Rene Burri: The Imaginary Pyramids
An exhibition detailing Rene Burri's use of pyramid motifs will launch at The Rencontres d’Arles
A new exhibition at Les Rencontres de la photographie d’Arles, curated by Clotilde Burri-Blanc and Sam Stourdzé, seeks to contextualize and draw attention to Rene Burri’s consistent use of pyramid motifs in his photographic work.
On his first trip to Egypt in 1958, René Burri discovered the pyramid of Saqqara. Burri grew up among the alpine mountains of Switzerland, so he was instinctively drawn to these prodigious ancient constructions from the hand of man. He saw them as mountains in the desert, but without the snow.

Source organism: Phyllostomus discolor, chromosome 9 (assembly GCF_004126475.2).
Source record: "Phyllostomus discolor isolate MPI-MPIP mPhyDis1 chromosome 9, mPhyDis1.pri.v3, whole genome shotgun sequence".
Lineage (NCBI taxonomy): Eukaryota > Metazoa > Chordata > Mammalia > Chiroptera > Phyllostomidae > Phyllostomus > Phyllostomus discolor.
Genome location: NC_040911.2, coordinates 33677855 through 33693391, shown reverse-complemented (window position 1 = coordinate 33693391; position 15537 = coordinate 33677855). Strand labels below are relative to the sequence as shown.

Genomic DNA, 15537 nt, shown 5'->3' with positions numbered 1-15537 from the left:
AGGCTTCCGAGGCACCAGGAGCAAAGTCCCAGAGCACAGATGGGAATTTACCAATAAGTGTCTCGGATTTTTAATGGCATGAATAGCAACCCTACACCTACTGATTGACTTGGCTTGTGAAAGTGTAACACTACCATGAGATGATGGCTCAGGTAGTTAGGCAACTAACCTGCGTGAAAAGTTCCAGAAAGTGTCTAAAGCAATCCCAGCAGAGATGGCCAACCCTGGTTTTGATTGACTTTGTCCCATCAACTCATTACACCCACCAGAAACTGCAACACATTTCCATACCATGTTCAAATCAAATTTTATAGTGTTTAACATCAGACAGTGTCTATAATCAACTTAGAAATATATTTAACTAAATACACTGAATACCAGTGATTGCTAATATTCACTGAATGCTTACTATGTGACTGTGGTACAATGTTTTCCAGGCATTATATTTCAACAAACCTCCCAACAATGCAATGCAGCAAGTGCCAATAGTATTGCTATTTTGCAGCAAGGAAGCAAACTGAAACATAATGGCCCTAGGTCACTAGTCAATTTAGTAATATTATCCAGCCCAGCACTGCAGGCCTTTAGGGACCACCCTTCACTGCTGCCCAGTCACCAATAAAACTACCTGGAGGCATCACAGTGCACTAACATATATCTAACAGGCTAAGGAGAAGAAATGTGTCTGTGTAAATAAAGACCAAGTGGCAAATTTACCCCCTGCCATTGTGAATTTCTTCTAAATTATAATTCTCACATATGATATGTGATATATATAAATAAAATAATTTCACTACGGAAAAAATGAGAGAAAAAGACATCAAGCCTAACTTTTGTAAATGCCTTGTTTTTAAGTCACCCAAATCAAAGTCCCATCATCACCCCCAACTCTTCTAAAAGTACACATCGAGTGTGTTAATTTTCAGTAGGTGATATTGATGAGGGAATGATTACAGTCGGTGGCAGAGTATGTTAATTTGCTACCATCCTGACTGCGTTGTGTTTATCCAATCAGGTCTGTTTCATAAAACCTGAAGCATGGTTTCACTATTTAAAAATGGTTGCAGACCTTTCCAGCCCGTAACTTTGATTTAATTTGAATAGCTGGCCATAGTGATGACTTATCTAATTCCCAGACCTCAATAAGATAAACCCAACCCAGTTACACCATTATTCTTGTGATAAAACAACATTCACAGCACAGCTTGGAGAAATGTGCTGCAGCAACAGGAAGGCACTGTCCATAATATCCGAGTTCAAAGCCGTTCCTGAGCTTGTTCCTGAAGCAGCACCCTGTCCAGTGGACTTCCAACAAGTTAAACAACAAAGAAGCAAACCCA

Over the course of his lengthy career, he will travel to Mexico, Guatemala, and Egypt several times to satiate his curiosity. He photographs pyramids in black and white, and in color. Even when in distant corners of the world, his photographs are still full of references to the triangular shape of the pyramids: roofs of houses, tipi of Indians, modern architecture, Zen gardens and fancy geometry. Rene saw pyramids everywhere. He covered his sketchbooks and even collected pyramid-shaped objects.